• FD6 (5/19): EVA 2 (5/19, 7:44am)
    • FD7 (5/20): STS Water Dump and MRM-1 Hatch Open (5/20, 6:34am); Campout
    • FD8 (5/21): EVA 3 (5/21, 7:14am)
    • FD9 (5/22): ICC Berthing in PLB and Reboost
    • FD10 (5/23): Undock
  • Focused inspection is nominally planned for FD5, though due to limited time availability this activity may be scheduled on its own flight day, if required. On the evening of FD3, the Debris Assessment Team will start reviewing the RPM imagery.
  • Late inspection will be completed in its entirety the day following Shuttle undock, on FD11.
  • EVA Summary:
  • Three EVAs are planned during the mission.
  • General tasks for each EVA are:
    • EVA 1 (Reisman & Bowen): SGANT & SGANT Boom Install, EOTP Install

Ground-controlled MT translate & SSRMS walkoff to MBS PDGF3 will occur during crew sleep on Flight Night 3 in preparation for EVA1

    • EVA 2: (Bowen & Good) P6 Battery R&R (3)

Ground-controlled walkoff MBS PDGF3 & MT translate will occur during crew sleep on Flight Night 5 in preparation for EVA2

    • EVA 3: Reisman & Good) P6 Battery R&R (3), PDGF Retrieval (time permitting).

Sleep cycle shifting: Crew sleep/wake cycle will be shifted starting this morning.
Current schedule for ISS crew (EDT):

5/16-17 6:50pm 3:20am
5/17-18 6:20pm 2:50am
5/18-19 6:20pm 2:50am
5/19-20 5:50pm 2:20am
5/20-21 5:50pm 2:20am
5/21-22 5:20pm 1:50am
5/22-23 4:20pm 12:50am
5/23-24 4:50pm 2:00am
5/24-25 5:30pm 2:00am

ISS Orbit (as of this morning, 8:07am EDT [= epoch])
Mean altitude – 347.2 km
Apogee height – 353.7 km
Perigee height – 340.8 km
Period — 91.48 min.
Inclination (to Equator) — 51.64 deg
Eccentricity — 0.0009599
Solar Beta Angle — -4.7 deg (magnitude increasing)
Orbits per 24-hr. day — 15.74
Mean altitude loss in the last 24 hours — 113 m
Revolutions since FGB/Zarya launch (Nov. 98) – 65,864

Significant Events Ahead (all dates Eastern Time and subject to change):
————–Six-crew operations—————–
05/23/10 – STS-132/Atlantis/ULF4 undocking (~11:20am EDT)
05/26/10 — STS-132/Atlantis/ULF4 deorbit (KSC ~7:41am; KSC2 ~9:17am, EDW ~10:47am EDT)
05/26/10 — STS-132/Atlantis/ULF4 nominal landing (KSC ~8:44 am EDT)
06/02/10 — Soyuz TMA-17/21S undock/landing (End of Increment 23)
————– Three-crew operations ————-
06/15/10 — Soyuz TMA-19/23S launch – Wheelock (CDR-25)/Walker/Yurchikhin
06/17/10 — Soyuz TMA-19/23S docking
————–Six-crew operations—————–
06/22/10 — Soyuz TMA-19/23S relocation (SM Aft to MRM1)
06/30/10 — Progress M-06M/38P launch
07/02/10 — Progress M-06M/38P docking
07/07/10 — US EVA-15 (Caldwell/Wheelock)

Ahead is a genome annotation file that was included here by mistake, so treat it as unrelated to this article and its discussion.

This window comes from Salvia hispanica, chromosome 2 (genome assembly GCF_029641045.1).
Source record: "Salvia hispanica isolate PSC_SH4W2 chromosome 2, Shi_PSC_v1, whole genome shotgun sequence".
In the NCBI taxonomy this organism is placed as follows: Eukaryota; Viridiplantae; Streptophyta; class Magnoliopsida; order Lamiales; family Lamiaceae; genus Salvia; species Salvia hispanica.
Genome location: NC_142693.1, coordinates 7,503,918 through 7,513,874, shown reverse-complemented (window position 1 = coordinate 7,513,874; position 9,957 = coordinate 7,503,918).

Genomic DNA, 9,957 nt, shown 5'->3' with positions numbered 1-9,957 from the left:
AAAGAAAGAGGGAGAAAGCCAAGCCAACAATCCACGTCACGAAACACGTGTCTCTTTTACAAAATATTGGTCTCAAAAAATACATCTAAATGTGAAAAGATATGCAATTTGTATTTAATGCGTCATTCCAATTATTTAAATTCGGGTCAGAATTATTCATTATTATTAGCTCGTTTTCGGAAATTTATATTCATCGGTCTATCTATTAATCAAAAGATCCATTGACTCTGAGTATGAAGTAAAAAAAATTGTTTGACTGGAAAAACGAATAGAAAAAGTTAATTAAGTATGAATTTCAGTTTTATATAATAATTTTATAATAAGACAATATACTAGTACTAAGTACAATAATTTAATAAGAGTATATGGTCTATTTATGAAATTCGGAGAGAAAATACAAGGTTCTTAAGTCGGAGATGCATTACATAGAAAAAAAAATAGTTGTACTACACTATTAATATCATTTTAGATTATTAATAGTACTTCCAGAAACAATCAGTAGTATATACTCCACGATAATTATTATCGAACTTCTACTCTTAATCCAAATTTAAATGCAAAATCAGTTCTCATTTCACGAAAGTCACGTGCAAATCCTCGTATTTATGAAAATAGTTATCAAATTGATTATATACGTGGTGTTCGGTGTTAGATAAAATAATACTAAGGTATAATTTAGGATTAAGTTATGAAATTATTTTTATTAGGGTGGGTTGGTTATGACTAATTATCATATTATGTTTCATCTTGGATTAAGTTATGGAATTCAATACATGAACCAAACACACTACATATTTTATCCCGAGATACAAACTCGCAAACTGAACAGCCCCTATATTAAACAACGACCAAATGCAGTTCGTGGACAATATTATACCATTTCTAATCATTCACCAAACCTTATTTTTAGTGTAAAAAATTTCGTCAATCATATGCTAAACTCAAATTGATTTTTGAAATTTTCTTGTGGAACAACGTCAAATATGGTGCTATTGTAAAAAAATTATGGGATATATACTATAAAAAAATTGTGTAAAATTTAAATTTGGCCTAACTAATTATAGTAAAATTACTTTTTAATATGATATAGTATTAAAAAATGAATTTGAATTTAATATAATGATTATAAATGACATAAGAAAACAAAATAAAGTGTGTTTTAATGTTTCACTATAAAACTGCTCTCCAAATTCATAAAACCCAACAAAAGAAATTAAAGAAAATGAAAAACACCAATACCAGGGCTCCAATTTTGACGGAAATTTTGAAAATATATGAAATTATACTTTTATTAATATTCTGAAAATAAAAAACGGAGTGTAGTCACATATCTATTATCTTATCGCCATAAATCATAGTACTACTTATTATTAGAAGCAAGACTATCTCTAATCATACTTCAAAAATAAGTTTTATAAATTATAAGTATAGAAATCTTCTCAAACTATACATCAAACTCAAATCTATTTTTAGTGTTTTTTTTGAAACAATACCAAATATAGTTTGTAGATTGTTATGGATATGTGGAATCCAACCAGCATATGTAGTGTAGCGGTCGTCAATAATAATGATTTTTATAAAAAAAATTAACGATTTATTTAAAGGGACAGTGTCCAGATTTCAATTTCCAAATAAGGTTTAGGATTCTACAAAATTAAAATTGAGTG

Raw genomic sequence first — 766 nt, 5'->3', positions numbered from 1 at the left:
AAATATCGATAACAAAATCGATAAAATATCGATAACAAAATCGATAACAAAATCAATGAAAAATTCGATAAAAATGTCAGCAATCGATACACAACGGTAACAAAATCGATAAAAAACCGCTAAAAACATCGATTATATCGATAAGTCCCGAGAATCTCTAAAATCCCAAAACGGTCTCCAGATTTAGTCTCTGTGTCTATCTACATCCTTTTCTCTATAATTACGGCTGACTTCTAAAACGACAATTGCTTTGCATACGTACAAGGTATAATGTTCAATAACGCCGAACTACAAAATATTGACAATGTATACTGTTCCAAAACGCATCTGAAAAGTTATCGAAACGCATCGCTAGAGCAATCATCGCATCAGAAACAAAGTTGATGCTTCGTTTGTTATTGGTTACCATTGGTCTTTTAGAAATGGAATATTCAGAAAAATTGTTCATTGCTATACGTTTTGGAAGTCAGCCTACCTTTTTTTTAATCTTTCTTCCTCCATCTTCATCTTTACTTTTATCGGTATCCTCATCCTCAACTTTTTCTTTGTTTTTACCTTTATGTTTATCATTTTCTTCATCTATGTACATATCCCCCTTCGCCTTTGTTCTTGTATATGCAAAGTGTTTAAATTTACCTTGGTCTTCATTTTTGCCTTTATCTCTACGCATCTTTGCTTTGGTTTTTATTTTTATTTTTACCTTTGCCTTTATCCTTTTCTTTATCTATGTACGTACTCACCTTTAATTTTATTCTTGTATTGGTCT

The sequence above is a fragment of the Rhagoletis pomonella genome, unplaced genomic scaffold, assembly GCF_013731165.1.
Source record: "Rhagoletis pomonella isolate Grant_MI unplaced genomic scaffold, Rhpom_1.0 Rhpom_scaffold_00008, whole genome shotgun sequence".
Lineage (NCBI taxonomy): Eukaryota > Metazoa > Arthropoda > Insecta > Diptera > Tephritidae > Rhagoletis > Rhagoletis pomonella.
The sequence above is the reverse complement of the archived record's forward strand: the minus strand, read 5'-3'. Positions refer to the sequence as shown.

07/23/10 — Russian EVA-25 (Yurchikhin/Kornienko)
07/26/10 — Progress M-05M/37P undock
09/07/10 — Progress M-06M/38P undock
09/10/10 — Progress M-07M/39P launch
09/12/10 — Progress M-07M/39P docking
09/16/10 — STS-133/Discovery launch (ULF5 – ELC4, PMM)
09/24/10 — Soyuz TMA-18/22S undock/landing (End of Increment 24)
————–Three-crew operations————-
10/10/10 — Soyuz TMA-20/24S launch – Kelly (CDR-26)/Kaleri/Skripochka
10/12/10 — Soyuz TMA-20/24S docking
————–Six-crew operations————-
10/xx/10 — Russian EVA-26
10/27/10 — Progress M-08M/40P launch
10/29/10 — Progress M-08M/40P docking
TBD — STS-134/Endeavour (ULF6 – ELC3, AMS-02)
11/26/10 — Soyuz TMA-19/23S undock/landing (End of Increment 25)
————–Three-crew operations————-
11/30/10 – ATV-2 launch– Ariane 5 (ESA) U/R
12/10/10 — Soyuz TMA-21/25S launch – Kondratyev (CDR-27)/Coleman/Nespoli
12/12/10 — Soyuz TMA-21/25S docking
————–Six-crew operations————-
12/15/10 — Progress M-07M/39P undock
12/17/10 — ATV-2 docking
12/26/10 — Progress M-08M/40P undock
12/27/10 — Progress M-09M/41P launch
12/29/10 — Progress M-09M/41P docking
01/27/11 — HTV-2 docking
03/16/11 — Soyuz TMA-20/24S undock/landing (End of Increment 26)
————–Three-crew operations————-
03/30/11 — Soyuz TMA-22/26S launch – A. Borisienko (CDR-28)/R, Garan/A.Samokutayev
04/01/11 — Soyuz TMA-22/26S docking
————–Six-crew operations————-
04/27/11 — Progress M-09M/41P undock
04/28/11 — Progress M-10M/42P launch
04/30/11 — Progress M-10M/42P docking
05/16/11 — Soyuz TMA-21/25S undock/landing (End of Increment 27)
————–Three-crew operations————-
05/31/11 — Soyuz TMA-23/27S launch – M. Fossum (CDR-29)/S. Furukawa/S. Volkov
06/01/11 — Soyuz TMA-23/27S docking
————–Six-crew operations————-
06/21/11 — Progress M-11M/43P launch
06/23/11 — Progress M-11M/43P docking
08/30/11 — Progress M-12M/44P launch
09/01/11 — Progress M-12M/44P docking
09/16/11 – Soyuz TMA-22/26S undock/landing (End of Increment 28)
————–Three-crew operations————-
09/30/11 — Soyuz TMA-24/28S launch
10/02/11 – Soyuz TMA-24/28S docking
————–Six-crew operations————-
10/28/11 — Progress M-13M/45P launch
10/30/11 — Progress M-13M/45P docking
11/11/11 — Soyuz TMA-23/27S undock/landing (End of Increment 29)
————–Three-crew operations————-
11/25/11 — Soyuz TMA-25/29S launch
11/27/11 — Soyuz TMA-25/29S docking
————–Six-crew operations————-
12/??/11 — 3R Multipurpose Laboratory Module (MLM) w/ERA – on Proton.

SpaceRef staff editor.